InspiHERed By spotlights phenomenal women in the Black queer community—everyone from artists to activists. Each month ELIXHER features someone whose personal journey and individual craft inspire us to dream bigger, laugh harder, and love deeper. This month ELIXHER spotlights 45-year-old Boston-based sociologist and GO magazine ‘100 Women We Love’ Adrienne Thomas.

ELIXHER: Who is Adrienne?
ADRIENNE: I’m a New England transplant of 12 years and a proud native of Beaumont, Texas. My work experience in the development field includes positions as Director of Development at several community based non-profit organizations. I’m currently an adjunct instructor of sociology at two of Boston’s educational institutions.

ELIXHER: What are your responsibilities as co-producer of Provincetown’s Women of Color Weekend?
ADRIENNE: To be the “Hostess with the Mostess,” and the personal concierge to our guests when they hit the beautiful Cape Cod shore. I don’t remember who tagged me as “The Mayor,” but that’s my name for the weekend. This was our sixth year. We do it every first weekend of June. This year it was May 31 – June 3. It’s an opportunity for women of color that love women to get together, rest, relax, eat good food, sip nice drinks, shop, get your mind right, party, read a good book, walk the beach, play, learn something to take back to your community, bring your girlfriend or wife, find a girlfriend, meet old friends, make new ones, or to literally stand on the very tip of the East Coast and gaze out with a working lighthouse as your backdrop.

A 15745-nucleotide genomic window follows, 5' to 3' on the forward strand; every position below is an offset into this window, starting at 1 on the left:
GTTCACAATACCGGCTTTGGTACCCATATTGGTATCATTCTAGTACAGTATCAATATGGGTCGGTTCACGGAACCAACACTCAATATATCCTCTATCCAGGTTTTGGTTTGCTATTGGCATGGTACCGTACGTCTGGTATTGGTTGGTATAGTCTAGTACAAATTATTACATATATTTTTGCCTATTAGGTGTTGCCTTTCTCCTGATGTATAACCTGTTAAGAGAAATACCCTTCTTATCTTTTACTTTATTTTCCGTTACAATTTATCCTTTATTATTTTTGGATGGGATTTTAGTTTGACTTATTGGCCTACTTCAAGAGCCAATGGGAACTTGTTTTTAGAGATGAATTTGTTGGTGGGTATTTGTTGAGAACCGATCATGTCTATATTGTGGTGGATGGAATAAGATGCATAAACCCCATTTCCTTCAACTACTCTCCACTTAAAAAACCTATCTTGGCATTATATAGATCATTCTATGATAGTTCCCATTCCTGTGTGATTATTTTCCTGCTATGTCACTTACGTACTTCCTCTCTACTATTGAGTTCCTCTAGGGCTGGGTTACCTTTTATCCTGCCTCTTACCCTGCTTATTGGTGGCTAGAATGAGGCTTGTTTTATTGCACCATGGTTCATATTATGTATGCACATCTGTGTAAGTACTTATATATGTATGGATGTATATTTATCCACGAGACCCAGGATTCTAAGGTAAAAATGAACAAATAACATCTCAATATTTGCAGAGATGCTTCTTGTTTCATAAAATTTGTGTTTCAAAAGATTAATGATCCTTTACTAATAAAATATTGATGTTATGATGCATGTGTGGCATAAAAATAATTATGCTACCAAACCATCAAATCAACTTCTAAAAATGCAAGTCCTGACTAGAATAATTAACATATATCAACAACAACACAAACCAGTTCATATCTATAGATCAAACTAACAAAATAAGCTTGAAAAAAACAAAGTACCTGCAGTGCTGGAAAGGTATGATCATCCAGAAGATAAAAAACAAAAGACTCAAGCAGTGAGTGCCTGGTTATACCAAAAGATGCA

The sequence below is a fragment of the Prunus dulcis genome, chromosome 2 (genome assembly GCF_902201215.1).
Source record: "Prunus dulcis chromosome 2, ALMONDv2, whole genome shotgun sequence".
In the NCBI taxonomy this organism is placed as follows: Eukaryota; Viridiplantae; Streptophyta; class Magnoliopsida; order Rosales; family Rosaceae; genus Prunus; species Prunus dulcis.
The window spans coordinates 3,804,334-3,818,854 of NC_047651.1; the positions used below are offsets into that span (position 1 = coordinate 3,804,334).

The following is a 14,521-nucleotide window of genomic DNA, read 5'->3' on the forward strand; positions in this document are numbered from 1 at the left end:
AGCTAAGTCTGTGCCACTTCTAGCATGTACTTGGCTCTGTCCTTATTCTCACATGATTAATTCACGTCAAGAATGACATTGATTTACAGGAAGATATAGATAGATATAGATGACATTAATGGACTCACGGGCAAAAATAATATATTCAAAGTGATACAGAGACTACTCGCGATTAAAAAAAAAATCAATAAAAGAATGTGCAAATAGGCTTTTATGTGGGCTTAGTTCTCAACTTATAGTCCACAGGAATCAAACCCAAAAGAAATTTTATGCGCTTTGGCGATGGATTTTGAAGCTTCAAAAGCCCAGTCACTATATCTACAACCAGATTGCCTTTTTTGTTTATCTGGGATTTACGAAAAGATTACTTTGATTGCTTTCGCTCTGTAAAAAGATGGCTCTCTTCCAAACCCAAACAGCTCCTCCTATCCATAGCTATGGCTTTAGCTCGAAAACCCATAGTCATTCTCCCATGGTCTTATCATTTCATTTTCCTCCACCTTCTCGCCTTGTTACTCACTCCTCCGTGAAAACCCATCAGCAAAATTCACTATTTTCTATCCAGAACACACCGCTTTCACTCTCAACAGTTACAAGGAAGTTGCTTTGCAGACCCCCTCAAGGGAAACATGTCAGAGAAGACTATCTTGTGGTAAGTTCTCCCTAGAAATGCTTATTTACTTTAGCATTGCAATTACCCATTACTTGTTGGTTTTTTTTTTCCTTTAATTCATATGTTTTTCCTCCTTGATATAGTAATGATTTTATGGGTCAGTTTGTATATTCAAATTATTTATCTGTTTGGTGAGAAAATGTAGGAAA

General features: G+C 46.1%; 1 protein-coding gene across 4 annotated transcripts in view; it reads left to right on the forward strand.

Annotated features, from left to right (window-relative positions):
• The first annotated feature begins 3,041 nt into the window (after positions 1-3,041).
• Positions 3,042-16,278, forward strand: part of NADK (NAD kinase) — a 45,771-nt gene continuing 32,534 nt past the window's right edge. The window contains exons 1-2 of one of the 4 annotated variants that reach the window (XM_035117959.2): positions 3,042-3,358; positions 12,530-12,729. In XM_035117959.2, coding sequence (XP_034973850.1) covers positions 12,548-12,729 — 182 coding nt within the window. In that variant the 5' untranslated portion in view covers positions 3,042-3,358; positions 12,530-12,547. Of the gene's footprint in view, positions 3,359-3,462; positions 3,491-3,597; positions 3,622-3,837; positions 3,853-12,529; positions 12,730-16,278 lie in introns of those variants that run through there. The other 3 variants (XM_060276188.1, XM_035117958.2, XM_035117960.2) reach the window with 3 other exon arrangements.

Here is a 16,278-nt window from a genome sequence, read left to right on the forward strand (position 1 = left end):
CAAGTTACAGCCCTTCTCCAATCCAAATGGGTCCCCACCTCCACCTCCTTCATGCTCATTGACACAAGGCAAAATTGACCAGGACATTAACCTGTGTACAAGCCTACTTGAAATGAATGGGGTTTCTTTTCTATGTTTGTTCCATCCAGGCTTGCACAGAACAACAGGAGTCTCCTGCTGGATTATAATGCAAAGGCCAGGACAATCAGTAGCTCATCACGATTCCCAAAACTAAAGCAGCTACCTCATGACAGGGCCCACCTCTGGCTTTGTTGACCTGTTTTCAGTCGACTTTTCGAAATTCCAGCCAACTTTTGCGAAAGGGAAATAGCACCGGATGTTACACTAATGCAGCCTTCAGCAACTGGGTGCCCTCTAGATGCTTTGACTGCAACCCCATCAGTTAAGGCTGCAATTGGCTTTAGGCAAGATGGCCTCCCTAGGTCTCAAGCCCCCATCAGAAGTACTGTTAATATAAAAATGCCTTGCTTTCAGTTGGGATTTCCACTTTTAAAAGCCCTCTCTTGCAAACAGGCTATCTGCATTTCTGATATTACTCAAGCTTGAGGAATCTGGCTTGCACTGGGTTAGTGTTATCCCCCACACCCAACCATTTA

What makes us different is our location. It just doesn’t get any better than Cape Cod, Massachusetts – Provincetown. This was Jackie O’s spot. This is where the real lesbians that you see on TV, read about, and listen to, come to vacation and summer. You never know who you’re standing next to here. We won’t even talk about the gay boys, big time fashion designers, record label people that live here part-time or own businesses here. You can really walk in a shop, “Joe Blow’s,” and there’s Joe Blow in shorts, flip flops and a tee, asking you what you think about his latest t-shirt that he’s dropping in New York in two months. I’m sure they all appreciate me blowing them up right now. [Laughs.] Sorry. I still can’t believe some of the experiences I’ve had in this town over the years. When you come here, yes, you’re on vacation – big time, but always stay prepared to tastefully network. The opportunity will definitely present itself if you keep your eyes open.

We’re for singles, couples, groups, everyone. My job is to make sure everyone is happy, having a good time, and that they see a familiar face. Don’t hear about it later, be about it:

ELIXHER: Tell us about Bad Ass Freckled Boi/Incorrigible Romantic Productions and what inspired you to create it.